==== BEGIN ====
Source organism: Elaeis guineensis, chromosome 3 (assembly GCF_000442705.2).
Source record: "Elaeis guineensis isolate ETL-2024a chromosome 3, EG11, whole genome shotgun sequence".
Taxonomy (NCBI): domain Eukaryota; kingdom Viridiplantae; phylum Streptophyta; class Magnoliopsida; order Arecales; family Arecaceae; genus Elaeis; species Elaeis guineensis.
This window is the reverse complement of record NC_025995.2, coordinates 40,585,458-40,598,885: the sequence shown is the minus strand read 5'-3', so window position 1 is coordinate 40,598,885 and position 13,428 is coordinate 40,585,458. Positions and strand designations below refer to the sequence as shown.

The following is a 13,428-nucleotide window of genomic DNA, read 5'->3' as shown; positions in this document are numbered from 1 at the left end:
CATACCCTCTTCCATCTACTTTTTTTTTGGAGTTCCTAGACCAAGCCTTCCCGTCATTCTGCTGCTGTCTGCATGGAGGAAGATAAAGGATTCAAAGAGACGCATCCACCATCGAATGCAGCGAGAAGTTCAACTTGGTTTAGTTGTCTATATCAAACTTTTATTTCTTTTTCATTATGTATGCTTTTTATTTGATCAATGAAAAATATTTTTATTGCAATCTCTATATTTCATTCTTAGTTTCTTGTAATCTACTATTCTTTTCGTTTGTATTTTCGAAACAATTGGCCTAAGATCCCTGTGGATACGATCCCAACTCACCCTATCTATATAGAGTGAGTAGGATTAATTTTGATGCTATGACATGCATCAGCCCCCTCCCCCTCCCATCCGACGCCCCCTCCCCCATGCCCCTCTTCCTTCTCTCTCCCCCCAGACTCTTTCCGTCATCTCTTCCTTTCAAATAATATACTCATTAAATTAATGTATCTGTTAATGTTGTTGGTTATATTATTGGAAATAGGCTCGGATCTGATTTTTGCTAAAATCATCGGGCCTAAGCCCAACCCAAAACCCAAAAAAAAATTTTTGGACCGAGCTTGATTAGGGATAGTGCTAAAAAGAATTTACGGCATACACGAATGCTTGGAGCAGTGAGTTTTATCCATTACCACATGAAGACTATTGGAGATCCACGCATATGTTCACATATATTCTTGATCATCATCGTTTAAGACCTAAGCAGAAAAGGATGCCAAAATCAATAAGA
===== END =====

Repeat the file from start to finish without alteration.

Source organism: Elaeis guineensis, chromosome 3 (assembly GCF_000442705.2).
Source record: "Elaeis guineensis isolate ETL-2024a chromosome 3, EG11, whole genome shotgun sequence".
Taxonomy (NCBI): domain Eukaryota; kingdom Viridiplantae; phylum Streptophyta; class Magnoliopsida; order Arecales; family Arecaceae; genus Elaeis; species Elaeis guineensis.
This window is the reverse complement of record NC_025995.2, coordinates 40,585,458-40,598,885: the sequence shown is the minus strand read 5'-3', so window position 1 is coordinate 40,598,885 and position 13,428 is coordinate 40,585,458. Positions and strand designations below refer to the sequence as shown.

The following is a 13,428-nucleotide window of genomic DNA, read 5'->3' as shown; positions in this document are numbered from 1 at the left end:
CATACCCTCTTCCATCTACTTTTTTTTTGGAGTTCCTAGACCAAGCCTTCCCGTCATTCTGCTGCTGTCTGCATGGAGGAAGATAAAGGATTCAAAGAGACGCATCCACCATCGAATGCAGCGAGAAGTTCAACTTGGTTTAGTTGTCTATATCAAACTTTTATTTCTTTTTCATTATGTATGCTTTTTATTTGATCAATGAAAAATATTTTTATTGCAATCTCTATATTTCATTCTTAGTTTCTTGTAATCTACTATTCTTTTCGTTTGTATTTTCGAAACAATTGGCCTAAGATCCCTGTGGATACGATCCCAACTCACCCTATCTATATAGAGTGAGTAGGATTAATTTTGATGCTATGACATGCATCAGCCCCCTCCCCCTCCCATCCGACGCCCCCTCCCCCATGCCCCTCTTCCTTCTCTCTCCCCCCAGACTCTTTCCGTCATCTCTTCCTTTCAAATAATATACTCATTAAATTAATGTATCTGTTAATGTTGTTGGTTATATTATTGGAAATAGGCTCGGATCTGATTTTTGCTAAAATCATCGGGCCTAAGCCCAACCCAAAACCCAAAAAAAAATTTTTGGACCGAGCTTGATTAGGGATAGTGCTAAAAAGAATTTACGGCATACACGAATGCTTGGAGCAGTGAGTTTTATCCATTACCACATGAAGACTATTGGAGATCCACGCATATGTTCACATATATTCTTGATCATCATCGTTTAAGACCTAAGCAGAAAAGGATGCCAAAATCAATAAGA